Jump to content

Recommended Posts




Maui features an alternative to traditional packages. The system image is built from a well defined set of upstream projects, tightly integrated and managed as a single well-focused project. During a system update only what's really changed between two version is deployed. The update system also has the ability get back to a previous version if something doesn't work and then go forward to a new release when a fix is available.





Hawaii was born to take advantage of what Qt, QtQuick, Wayland and systemd offer.


Wayland is the most exciting piece of technology for the Linux graphics stack in years and Maui is the first Linux distribution to use it, in fact Maui couldn't be done without it.







Maui is a GNU/Linux-based operating system focused on desktop experience and ease of use with a look to the future.

We want to offer a lightweight and modular desktop environment with a user interface tailored for the device (desktop, tablet and even phone) on which it runs.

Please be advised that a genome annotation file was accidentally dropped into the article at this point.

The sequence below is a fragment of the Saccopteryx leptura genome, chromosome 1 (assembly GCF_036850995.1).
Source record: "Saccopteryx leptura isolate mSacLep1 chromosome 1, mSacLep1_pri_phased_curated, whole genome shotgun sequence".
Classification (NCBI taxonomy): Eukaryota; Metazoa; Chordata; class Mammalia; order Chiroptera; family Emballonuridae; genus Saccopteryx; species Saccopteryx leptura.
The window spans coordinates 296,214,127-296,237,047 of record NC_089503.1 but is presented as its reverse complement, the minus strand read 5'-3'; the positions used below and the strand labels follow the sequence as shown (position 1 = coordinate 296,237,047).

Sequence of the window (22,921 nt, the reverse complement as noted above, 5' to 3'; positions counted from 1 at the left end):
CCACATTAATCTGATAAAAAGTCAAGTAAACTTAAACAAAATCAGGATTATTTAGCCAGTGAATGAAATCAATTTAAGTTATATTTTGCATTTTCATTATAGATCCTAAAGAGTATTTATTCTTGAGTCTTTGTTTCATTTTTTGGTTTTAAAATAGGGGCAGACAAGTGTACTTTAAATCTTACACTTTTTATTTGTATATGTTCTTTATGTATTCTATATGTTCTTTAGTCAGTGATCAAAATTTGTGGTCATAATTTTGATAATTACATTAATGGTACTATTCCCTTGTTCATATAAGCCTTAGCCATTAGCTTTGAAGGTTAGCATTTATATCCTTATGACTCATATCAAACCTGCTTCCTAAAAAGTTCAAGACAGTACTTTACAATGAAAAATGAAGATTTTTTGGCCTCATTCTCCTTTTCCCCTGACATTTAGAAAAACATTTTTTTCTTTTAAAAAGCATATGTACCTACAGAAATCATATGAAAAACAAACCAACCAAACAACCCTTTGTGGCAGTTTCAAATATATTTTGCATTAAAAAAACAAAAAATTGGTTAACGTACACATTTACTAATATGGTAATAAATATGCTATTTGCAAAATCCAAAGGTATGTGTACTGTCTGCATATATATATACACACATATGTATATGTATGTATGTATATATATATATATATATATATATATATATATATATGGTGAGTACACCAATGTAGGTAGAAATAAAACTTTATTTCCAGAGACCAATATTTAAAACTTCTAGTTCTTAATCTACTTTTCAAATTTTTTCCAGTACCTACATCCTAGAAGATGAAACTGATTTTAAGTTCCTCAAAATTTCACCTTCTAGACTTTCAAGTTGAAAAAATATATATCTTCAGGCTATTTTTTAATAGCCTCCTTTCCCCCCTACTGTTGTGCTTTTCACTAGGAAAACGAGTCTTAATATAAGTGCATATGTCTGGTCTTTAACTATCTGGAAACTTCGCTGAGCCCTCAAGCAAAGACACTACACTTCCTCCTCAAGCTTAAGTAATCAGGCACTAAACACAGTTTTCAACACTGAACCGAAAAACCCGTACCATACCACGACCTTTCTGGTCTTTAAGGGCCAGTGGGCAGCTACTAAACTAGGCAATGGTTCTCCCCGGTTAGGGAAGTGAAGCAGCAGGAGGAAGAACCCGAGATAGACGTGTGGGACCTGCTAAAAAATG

We also want:

  • Safe, atomic and fast upgrades
  • To maintain API/ABI compatibility between point releases
  • Develop a platform rather than a set of packages

Packages have a central role in most general-purpose GNU/Linux systems but for our goals, packages lead to fundamental architectural conflicts.


This project seems to have a lot of Arch luuurve in the background as there are Arch packages available for Hawaii.

I'm fascinated by Wayland and have been ever since I saw a video of it in action over at Phronix. Downloading the .iso now and will be trying Maui out on a usb stick sometime over the weekend.

Wonder how it will fly ?





Edited by abarbarian
Link to post
Share on other sites

Create an account or sign in to comment

You need to be a member in order to leave a comment

Create an account

Sign up for a new account in our community. It's easy!

Register a new account

Sign in

Already have an account? Sign in here.

Sign In Now
  • Create New...